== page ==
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It's not a fad. Meal kits are going to change the way you eat.

All three ladies sit down to enjoy the fruits of their labor.
Sophie Bearman | CNBC
All three ladies sit down to enjoy the fruits of their labor.

If you've tried a meal kit delivery service, it turns out you're in the minority.

While restaurants and grocery stores have blamed these services for slowing same-store-sales growth in recent quarters, it seems only about 3 percent of U.S. consumers, or about 8 million adults, have tried meal kit services, according to NPD Group.

And half of those who tried it have already canceled their subscriptions.

"One percent of overall food spend now goes to meal kits," Aaron Allen, a global restaurant consultant, told CNBC.

Still, the meal kit industry has exploded since 2012 — quickly becoming saturated with more than 150 companies competing nationally, regionally and locally, all fighting for their share of the $1.5 billion market.

"Meal kits have become more popular over recent years, but their rise has been far from meteoric and they remain a relatively niche part of the food sector," Conlumino retail analytics CEO Neil Saunders told CNBC.

All the potatoes have been peeled and are ready to be boiled.
Devin Hance | CNBC
All the potatoes have been peeled and are ready to be boiled.

Consumers who flock to these services seek fresh ingredients, convenience and unique recipes. But keeping them engaged is a challenge.

Darren Seifer, a food and beverage industry analyst for NPD, noted that the number one reason consumers give for halting their subscriptions is because they say the kits are too expensive.

The majority of meal kits cost $60 to $75 a week for three meals for two people or $130 to $150 a week for four meals for four people. And while the kits are priced competitively with one another, they compare with an average cost of $4 a meal when cooking at home and $10 a meal when ordering at a restaurant, NPD said.

"Services must convince consumers that the convenience is worth it," Seifer told CNBC.

Aside from the expense, consumers cited small portions, too much packaging and inconvenient delivery schedules as reasons that they abandoned the subscription, Seifer said.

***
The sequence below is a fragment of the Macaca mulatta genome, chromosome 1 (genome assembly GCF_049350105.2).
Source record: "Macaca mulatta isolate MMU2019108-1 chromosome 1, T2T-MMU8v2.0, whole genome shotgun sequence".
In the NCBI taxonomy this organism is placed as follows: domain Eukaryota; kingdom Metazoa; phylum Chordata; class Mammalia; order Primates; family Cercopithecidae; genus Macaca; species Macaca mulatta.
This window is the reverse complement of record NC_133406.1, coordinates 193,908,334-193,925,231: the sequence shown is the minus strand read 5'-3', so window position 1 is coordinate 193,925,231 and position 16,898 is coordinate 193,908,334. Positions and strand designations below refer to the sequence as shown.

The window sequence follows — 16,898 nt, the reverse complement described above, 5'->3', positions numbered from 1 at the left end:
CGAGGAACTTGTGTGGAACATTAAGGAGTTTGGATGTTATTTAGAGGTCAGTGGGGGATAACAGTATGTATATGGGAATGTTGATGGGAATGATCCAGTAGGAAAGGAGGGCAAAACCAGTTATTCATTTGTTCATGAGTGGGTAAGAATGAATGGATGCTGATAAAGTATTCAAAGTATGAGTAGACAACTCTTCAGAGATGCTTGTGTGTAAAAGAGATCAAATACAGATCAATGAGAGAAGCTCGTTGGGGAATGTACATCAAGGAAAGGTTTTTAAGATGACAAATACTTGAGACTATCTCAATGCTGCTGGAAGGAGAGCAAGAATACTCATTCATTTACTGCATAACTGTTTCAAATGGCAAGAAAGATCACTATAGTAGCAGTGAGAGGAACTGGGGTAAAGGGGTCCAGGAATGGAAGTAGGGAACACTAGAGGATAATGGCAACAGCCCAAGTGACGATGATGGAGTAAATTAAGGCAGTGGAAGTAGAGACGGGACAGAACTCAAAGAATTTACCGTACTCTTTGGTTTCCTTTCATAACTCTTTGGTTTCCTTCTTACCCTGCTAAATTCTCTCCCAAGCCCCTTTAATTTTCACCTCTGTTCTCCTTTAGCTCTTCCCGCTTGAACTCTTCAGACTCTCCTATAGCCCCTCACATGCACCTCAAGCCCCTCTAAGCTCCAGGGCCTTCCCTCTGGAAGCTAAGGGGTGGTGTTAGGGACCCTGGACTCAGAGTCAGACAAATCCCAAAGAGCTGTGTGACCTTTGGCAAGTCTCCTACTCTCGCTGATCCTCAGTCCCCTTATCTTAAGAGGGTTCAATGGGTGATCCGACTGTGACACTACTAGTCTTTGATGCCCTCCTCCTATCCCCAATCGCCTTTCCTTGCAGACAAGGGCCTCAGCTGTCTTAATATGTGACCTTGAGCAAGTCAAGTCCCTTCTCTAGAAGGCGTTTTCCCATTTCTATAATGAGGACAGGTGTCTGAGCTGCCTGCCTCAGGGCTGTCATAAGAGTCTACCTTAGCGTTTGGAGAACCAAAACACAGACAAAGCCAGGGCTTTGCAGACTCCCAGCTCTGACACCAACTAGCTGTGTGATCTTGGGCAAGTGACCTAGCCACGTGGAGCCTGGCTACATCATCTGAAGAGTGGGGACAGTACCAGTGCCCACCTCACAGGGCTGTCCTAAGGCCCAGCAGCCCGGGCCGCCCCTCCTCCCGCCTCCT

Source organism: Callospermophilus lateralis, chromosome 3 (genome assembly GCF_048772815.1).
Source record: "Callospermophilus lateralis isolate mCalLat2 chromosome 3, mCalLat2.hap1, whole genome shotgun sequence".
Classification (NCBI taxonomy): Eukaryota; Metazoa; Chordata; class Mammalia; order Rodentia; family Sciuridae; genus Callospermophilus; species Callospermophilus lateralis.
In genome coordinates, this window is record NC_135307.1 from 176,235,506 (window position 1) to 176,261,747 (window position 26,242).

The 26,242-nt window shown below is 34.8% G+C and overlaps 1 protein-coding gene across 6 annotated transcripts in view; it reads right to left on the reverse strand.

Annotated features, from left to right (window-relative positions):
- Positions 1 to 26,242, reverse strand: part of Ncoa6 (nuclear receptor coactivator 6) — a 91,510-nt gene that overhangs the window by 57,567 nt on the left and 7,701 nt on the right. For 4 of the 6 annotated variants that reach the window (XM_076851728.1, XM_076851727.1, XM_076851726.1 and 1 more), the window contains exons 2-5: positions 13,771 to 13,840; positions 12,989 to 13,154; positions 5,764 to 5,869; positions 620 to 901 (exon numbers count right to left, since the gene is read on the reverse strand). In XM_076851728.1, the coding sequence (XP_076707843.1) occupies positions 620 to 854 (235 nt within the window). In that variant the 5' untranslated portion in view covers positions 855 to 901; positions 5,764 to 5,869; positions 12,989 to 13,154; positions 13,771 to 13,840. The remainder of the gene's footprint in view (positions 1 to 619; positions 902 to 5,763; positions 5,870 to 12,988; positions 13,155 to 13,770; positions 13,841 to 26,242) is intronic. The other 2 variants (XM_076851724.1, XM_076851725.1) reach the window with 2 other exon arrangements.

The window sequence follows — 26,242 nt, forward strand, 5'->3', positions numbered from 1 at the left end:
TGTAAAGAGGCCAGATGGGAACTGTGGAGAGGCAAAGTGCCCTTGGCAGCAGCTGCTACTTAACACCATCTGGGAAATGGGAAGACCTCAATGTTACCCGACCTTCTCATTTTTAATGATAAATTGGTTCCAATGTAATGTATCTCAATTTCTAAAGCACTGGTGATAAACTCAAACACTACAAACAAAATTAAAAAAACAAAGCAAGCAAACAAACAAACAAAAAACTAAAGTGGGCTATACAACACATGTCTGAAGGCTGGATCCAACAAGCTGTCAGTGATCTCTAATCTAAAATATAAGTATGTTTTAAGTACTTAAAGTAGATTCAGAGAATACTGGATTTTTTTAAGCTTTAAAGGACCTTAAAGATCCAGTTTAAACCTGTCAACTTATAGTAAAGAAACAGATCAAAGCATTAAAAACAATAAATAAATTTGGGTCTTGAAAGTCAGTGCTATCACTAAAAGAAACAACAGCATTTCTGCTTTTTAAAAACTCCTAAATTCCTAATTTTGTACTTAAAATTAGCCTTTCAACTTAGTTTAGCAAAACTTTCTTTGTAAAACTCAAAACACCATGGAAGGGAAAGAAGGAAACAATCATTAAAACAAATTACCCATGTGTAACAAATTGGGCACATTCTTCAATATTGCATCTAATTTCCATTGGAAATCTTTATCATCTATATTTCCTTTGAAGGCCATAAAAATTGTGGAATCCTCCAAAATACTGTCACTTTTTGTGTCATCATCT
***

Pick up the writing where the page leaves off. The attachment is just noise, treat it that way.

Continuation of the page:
"To a certain extent you can tailor the meals to your tastes, but they do not allow for the 'I fancy this tonight' type flexibility that consumers like and can enjoy with regular grocery shopping," Saunders said.

However, there could be a more benign reason, according to Erik Thoresen, principal at Technomic.

"It's not necessarily that they won't come back," he said. "They may be trying another service."

The meal kit market is so saturated that consumers are testing several different options to see which service fits their lifestyle best, Thoresen told CNBC.

The good news is there is room to grow; some 20 percent of U.S. consumers, about 50 million people, have a strong interest in trying meal delivery kits, according to NPD research. In addition, of those who have tried the kits, 67 percent were either "extremely" or "very satisfied with their purchase," NPD said.

"Right now they all seem to be jockeying each other for market share," Seifer said.

Services like Blue Apron and Martha & Marley Spoon hope to stand out and earn consumer loyalty by offering special ingredients that can only be purchased through the subscription or by creating boxes for special occasions like Thanksgiving.

Blue Apron purchased the entire commercial supply of at least 40 specialty crops including fairy-tale eggplants, Shokichi Shiro squash and Atlas carrots. Consumers may have trouble replicating recipes with these ingredients, but they are getting exclusive access to rare and exotic produce.

But it's a challenging business and, according to Packaged Facts, the industry isn't actually profitable yet.

"Given the perishable nature of the products, this type of operation is complex and costly to run — especially so when you factor in the free delivery often offered," Conlumino's Saunders said. "This is one of the reasons why the services are not very profitable. However, the providers are limited as to how far they can increase prices because consumers won't pay above a certain level per meal."

That headwind hasn't discouraged investment. More than $650 million in venture capital has been raised by meal kit delivery service startups, according to Packaged Facts.







Meanwhile, Blue Apron talking with banks about the possibility of going public, Bloomberg reported in June.

"Although executives at Blue Apron, the largest meal kit marketer, claim to be making money on every meal, Packaged Facts believes that when sales are counterbalanced by the amount of funding raised by investors, no meal kit delivery service is yet profitable," Packaged Facts told the Eater food blog. "Moreover, the costs of expansion — including establishing new facilities, hiring more workers, and enticing new customers with deep discounts — could mean it will take a long time for most meal kit services to begin making money."

Still analysts do feel that meal kits represent a shift in how consumers source their food and their expectations for the food industry. In order for meal kit services to thrive, companies will need to address the convenience, price and flexibility of their subscriptions.

"Five years from now we will see a much clearer picture of who the bigger players are," Thoresen said. "I wouldn't put [meal kits] in the fad category."